Maillard Reaction

This is a type of non-enzymatic browning reaction and is named after the chemist Louis-Camille Maillard. Maillard Reaction is a chemical reaction between an amino acid and a reducing sugar, usually requiring the addition of heat. I recently viewed a show on The Food Channel--Good Eats--which mentioned the reaction and so I did some research on it. The most crucial part--actually doing it has been tabled for right now--but I'll get to that eventually. I do procrastinate!

In truth, I've utilized Maillard Reactions many, many times but not while knowing what was happening. When you toast bread, or roast meat, or bake cookies you're using Maillard. In some of these you also caramelize the food but that comes later since it requires a higher heat.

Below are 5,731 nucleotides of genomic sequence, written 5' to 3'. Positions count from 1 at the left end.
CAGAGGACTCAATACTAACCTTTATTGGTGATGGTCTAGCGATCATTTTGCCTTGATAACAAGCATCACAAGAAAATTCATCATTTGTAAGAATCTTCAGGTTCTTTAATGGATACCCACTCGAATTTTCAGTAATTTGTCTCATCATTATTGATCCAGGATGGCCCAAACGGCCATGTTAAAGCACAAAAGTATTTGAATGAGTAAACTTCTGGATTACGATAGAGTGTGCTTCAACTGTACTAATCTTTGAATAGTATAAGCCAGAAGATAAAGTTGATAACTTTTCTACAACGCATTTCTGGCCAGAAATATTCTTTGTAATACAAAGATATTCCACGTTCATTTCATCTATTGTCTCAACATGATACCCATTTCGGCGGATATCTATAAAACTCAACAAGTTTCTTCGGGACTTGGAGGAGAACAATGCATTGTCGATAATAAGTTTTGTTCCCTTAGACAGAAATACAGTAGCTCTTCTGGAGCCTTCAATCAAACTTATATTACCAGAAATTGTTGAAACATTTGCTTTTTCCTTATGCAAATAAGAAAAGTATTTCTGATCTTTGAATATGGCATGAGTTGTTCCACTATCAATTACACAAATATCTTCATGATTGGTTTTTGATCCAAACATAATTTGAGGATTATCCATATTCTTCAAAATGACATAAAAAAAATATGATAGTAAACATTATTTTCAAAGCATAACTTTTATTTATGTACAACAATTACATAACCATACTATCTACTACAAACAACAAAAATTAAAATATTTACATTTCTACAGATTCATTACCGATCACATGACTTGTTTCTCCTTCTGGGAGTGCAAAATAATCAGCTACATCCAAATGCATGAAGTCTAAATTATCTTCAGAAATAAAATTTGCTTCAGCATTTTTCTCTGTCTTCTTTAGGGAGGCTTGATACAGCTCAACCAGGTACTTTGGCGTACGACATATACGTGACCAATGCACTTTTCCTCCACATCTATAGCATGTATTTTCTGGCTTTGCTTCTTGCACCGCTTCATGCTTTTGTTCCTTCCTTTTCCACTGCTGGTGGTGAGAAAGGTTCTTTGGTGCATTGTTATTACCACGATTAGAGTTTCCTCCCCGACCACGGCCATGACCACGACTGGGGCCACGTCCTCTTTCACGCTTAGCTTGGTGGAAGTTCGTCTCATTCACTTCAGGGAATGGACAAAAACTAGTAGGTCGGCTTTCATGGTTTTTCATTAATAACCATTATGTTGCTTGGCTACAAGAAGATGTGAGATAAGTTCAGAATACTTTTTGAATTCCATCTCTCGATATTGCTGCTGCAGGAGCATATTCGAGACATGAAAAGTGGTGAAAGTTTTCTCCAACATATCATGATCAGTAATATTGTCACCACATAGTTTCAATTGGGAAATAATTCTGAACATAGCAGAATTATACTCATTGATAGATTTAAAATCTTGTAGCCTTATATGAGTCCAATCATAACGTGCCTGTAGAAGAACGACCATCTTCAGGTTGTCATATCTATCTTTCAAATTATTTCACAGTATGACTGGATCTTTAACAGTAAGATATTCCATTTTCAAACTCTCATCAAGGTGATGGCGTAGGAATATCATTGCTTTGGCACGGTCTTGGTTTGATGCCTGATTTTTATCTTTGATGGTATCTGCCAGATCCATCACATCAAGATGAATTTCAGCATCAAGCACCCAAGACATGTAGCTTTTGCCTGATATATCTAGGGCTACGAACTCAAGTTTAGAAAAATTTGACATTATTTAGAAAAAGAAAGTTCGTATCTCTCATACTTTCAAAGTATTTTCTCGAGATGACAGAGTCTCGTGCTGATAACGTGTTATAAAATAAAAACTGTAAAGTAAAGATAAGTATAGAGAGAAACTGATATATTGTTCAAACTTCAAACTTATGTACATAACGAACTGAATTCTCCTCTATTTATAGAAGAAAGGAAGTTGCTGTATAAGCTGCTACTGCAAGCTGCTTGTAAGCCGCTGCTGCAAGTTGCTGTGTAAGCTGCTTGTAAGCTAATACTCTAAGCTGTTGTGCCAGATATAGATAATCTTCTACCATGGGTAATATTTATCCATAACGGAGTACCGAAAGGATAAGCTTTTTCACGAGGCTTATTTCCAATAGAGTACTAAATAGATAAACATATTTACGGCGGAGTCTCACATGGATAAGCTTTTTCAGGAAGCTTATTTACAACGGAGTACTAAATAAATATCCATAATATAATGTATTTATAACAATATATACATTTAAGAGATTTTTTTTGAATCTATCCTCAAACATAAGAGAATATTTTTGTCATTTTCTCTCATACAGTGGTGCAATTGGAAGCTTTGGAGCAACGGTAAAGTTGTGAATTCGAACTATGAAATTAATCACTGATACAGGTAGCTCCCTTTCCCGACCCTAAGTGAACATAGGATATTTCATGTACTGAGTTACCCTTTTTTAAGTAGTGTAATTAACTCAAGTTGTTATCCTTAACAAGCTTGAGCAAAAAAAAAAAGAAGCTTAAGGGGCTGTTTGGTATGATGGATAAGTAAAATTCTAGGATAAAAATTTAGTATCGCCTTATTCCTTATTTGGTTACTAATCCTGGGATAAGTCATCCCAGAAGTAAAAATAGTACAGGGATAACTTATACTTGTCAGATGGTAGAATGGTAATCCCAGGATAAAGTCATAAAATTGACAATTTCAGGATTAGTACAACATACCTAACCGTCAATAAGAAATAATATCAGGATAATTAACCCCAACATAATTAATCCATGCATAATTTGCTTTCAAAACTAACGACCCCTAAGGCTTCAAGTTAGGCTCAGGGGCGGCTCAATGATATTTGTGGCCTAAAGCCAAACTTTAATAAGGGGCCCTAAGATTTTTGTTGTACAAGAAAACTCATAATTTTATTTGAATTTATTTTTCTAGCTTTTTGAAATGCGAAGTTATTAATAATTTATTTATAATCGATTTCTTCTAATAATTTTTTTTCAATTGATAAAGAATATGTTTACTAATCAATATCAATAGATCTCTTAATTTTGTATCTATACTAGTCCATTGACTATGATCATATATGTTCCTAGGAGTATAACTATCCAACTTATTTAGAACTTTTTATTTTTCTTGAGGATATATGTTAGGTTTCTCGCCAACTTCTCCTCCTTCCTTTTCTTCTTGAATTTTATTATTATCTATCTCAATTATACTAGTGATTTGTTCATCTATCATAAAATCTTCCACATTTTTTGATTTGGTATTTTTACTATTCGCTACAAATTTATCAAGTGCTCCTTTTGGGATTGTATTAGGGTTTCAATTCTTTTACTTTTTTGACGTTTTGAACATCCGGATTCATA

The result of Maillard is new tastes and odors in the food. Some of the most subtle flavors are made this way--the food industry's artificial flavors are mostly obtained this way though once the substance is obtained via Maillard it can be analyzed and then made artificially in bulk. The characteristics of the flavor are largely due to the amino acids present and can vary extensively since there's so many combinations of amino acids possible. Not all of these are pleasant, of course, but professional chefs depend on Maillard to set their food apart from everyone elses.

As for me, I'll be happy just to play around with some variations on temperature and type of bread to see just how much of a difference these factors make. French toast is probably the first test for me...


Popular posts from this blog

ankles: the sequel

is my potato breathing?

Bread is Dangerous